1. Computers
  2. Display Drivers
  3. Graphics Cards
  4. Memory
  5. Motherboards
  6. Processors
  7. Software
  8. Storage
  9. Operating Systems


Facebook RSS Twitter Twitter Google Plus


Phoronix Test Suite

OpenBenchmarking.org

Ubuntu 12.04 Is ARM-ing Up For Better Performance

Michael Larabel

Published on 25 January 2012
Written by Michael Larabel
Page 1 of 5 - 2 Comments

As shared on Phoronix in many articles already, Canonical has big plans for Ubuntu in the ARM-space. They are looking forward to making Ubuntu Linux be the first operating system to support the forthcoming ARM Cortex A15, but before that and the other achievements they have planned, they must first ship Ubuntu 12.04 LTS. With Ubuntu 12.04 there is already some exciting improvements on the ARM front, including ARM hard-float support, better OMAP4 support, and other packaging improvements. In this article are some early benchmarks of Ubuntu 12.04 LTS "Precise Pangolin" from the PandaBoard ES. For some workloads, Ubuntu 12.04 is remarkably faster than Ubuntu 11.10.

It was back in December that I began benchmarking the PandaBoard ES, a development board based around the Texas Instruments OMAP4660. The OMAP4660 PandaBoard ES packs a dual-core ARM Cortex-A9 with each core being able to run up to 1.2GHz, 1080p video support with its PowerVR SGX540 graphics core that is capable of OpenGL ES 2.0/1.1 and OpenGL 1.1 acceleration, 1GB of low-power DDR2 RAM, 10/100 Ethernet, and two USB 2.0 ports. The original PandaBoard is based around the slightly older OMAP4430 SoC that is still a dual-core ARM Cortex-A9 part but only runs up to 1.0GHz in speed.

In the PandaBoard ES benchmarks on Phoronix, and in other ARM benchmarks like the recent testing of the NVIDIA Tegra 2 Trim-Slice I have mentioned that the PandaBoard ES support will be bettered in Ubuntu 12.04 LTS. Besides the ARM hard-float version of Ubuntu now being available (it's available as a daily build alongside the traditional soft float flavor), 12.04 Precise Pangolin is using the Linux 3.2 kernel that has better support for the OMAP4660 compared to the 3.0 kernel in Ubuntu 11.10. In particular, the Linux 3.2 kernel should run the dual-core A9 fully up to its 1.2GHz rated clock speeds. Also just other ARM optimizations within the GNU Compiler Collection and Linux kernel have landed since the Ubuntu "Oneiric Ocelot" release.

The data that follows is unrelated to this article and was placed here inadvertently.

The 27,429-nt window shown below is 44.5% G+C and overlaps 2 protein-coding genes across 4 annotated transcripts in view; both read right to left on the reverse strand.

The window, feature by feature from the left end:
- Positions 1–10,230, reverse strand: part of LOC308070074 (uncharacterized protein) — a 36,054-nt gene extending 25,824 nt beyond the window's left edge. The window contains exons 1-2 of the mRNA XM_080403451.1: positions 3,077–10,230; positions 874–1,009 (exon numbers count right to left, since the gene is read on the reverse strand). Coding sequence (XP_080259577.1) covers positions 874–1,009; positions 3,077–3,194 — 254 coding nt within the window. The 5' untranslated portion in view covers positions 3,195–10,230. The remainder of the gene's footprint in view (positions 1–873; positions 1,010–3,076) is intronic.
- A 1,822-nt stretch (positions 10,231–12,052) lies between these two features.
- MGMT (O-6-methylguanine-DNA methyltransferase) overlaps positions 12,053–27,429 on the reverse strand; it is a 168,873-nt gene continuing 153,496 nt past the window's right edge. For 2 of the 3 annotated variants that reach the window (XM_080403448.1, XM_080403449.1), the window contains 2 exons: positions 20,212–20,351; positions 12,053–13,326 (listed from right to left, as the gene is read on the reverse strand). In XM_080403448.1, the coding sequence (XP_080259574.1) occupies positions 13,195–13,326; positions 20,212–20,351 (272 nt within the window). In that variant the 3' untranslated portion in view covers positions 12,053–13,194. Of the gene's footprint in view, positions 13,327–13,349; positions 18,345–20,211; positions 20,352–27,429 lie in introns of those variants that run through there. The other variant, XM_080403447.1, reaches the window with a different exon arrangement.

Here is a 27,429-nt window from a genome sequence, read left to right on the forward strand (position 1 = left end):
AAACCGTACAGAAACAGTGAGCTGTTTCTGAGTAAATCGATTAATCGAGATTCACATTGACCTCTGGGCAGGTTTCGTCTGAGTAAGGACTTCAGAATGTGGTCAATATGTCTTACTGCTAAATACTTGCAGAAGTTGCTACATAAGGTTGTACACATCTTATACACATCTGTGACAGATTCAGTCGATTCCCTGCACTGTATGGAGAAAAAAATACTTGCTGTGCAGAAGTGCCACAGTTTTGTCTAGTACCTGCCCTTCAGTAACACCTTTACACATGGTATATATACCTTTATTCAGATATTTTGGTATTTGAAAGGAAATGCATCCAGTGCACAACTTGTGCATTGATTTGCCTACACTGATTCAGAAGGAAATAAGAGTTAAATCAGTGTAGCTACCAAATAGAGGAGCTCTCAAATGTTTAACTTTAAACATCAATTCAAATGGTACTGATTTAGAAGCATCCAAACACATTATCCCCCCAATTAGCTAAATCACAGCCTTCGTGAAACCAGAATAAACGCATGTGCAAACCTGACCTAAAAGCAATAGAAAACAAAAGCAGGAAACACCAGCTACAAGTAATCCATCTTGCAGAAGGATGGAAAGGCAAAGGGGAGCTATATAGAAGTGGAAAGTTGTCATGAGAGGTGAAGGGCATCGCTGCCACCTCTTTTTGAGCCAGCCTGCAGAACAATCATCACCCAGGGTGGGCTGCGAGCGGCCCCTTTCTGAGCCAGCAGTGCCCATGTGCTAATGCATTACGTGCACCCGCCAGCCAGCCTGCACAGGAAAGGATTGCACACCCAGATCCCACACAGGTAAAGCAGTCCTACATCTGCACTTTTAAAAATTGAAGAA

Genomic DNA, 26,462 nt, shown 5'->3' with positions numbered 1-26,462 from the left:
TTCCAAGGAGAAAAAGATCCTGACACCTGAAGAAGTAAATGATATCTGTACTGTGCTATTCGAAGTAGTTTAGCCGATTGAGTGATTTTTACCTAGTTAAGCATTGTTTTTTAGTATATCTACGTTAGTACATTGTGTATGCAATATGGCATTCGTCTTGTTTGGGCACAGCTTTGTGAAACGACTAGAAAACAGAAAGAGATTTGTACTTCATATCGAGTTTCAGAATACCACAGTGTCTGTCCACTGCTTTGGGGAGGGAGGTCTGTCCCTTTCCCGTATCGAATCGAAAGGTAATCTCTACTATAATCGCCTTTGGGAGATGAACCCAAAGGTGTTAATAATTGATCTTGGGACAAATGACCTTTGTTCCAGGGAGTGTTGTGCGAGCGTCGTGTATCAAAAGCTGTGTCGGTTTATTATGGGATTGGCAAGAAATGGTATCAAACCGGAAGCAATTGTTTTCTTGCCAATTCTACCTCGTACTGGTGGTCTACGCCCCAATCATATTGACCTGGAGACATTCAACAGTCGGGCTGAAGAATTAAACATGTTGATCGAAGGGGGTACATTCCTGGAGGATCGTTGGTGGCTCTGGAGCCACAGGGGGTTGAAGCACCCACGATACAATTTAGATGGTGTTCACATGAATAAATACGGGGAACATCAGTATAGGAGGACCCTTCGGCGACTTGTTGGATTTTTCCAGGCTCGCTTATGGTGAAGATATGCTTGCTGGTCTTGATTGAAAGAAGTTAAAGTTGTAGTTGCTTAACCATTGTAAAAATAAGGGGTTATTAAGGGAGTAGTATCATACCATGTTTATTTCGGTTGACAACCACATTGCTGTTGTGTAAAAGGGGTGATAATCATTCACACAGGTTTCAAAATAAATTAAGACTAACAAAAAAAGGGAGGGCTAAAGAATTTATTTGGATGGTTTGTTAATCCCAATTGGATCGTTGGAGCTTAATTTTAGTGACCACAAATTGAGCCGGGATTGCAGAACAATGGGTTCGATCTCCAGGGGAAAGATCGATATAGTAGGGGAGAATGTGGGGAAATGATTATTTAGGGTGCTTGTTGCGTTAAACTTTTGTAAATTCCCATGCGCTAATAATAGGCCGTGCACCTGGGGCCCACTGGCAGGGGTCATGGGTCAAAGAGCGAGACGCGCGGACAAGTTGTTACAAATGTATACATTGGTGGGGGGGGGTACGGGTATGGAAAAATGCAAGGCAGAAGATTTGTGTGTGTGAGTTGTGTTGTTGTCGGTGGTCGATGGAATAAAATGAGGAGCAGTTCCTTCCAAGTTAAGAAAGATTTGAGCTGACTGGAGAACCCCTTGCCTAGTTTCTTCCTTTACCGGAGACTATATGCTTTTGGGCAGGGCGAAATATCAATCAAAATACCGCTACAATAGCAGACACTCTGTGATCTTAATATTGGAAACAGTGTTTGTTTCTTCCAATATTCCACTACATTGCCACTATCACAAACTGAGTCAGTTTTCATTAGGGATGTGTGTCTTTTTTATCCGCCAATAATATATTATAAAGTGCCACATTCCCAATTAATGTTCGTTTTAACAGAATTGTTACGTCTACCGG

While more benchmarks will come once Ubuntu 12.04 LTS is gold and there is other ARM benchmarking improvements and more tests coming via the Phoronix Test Suite, for now is a look at some tests where simply upgrading to Ubuntu 12.04 makes a big difference for this Texas Instruments OMAP4660 development platform.

The comparison is quite simple and it is comparing the stock Ubuntu 11.10 for the OMAP4 to the OMAP4 daily build of Ubuntu 12.04 Precise from 24 January 2012. The hard-float daily build of Ubuntu was used. The soft float version of Ubuntu could not be used since it was not able to successfully boot on the PandaBoard ES any longer, at least on the daily builds that were tried. The stock settings configuration was used for each platform.

<< Previous Page
1
Latest Linux Hardware Reviews
  1. MSI X99S SLI PLUS On Linux
  2. NVIDIA GeForce GTX 970 Offers Great Linux Performance
  3. CompuLab Intense-PC2: An Excellent, Fanless, Mini PC Powered By Intel's i7 Haswell
  4. From The Atom 330 To Haswell ULT: Intel Linux Performance Benchmarks
Latest Linux Articles
  1. RunAbove: A POWER8 Compute Cloud With Offerings Up To 176 Threads
  2. 6-Way Ubuntu 14.10 Linux Desktop Benchmarks
  3. Ubuntu 14.10 XMir System Compositor Benchmarks
  4. Btrfs RAID HDD Testing On Ubuntu Linux 14.10
Latest Linux News
  1. openSUSE Factory & Tumbleweed Are Merging
  2. More Fedora Delays: Fedora 21 Beta Slips
  3. Mono Brings C# To The Unreal Engine 4
  4. Coreboot Now Has Support For Intel Broadwell Hardware
  5. Enlightenment's EFL 1.12 Alpha Has Evas GL-DRM Engine, OpenGL ES 1.1 Support
  6. GTK+ Lands Experimental Backend For Mir Display Server
  7. Ubuntu 14.10 Officially Released
  8. Mesa 10.4 Might Re-Enable HyperZ For R600g/RadeonSI
  9. Intel GVT-g GPU Virtualization Moves Closer
  10. GTK+ 3.16 To Bring Several New Features
Latest Forum Discussions
  1. HOPE: The Ease Of Python With The Speed Of C++
  2. Updated and Optimized Ubuntu Free Graphics Drivers
  3. Ubuntu 16.04 Might Be The Distribution's Last 32-Bit Release
  4. Linux hacker compares Solaris kernel code:
  5. Advertisements On Phoronix
  6. Users/Developers Threatening Fork Of Debian GNU/Linux
  7. AMD Releases UVD Video Decode Support For R600 GPUs
  8. Proof that strlcpy is un-needed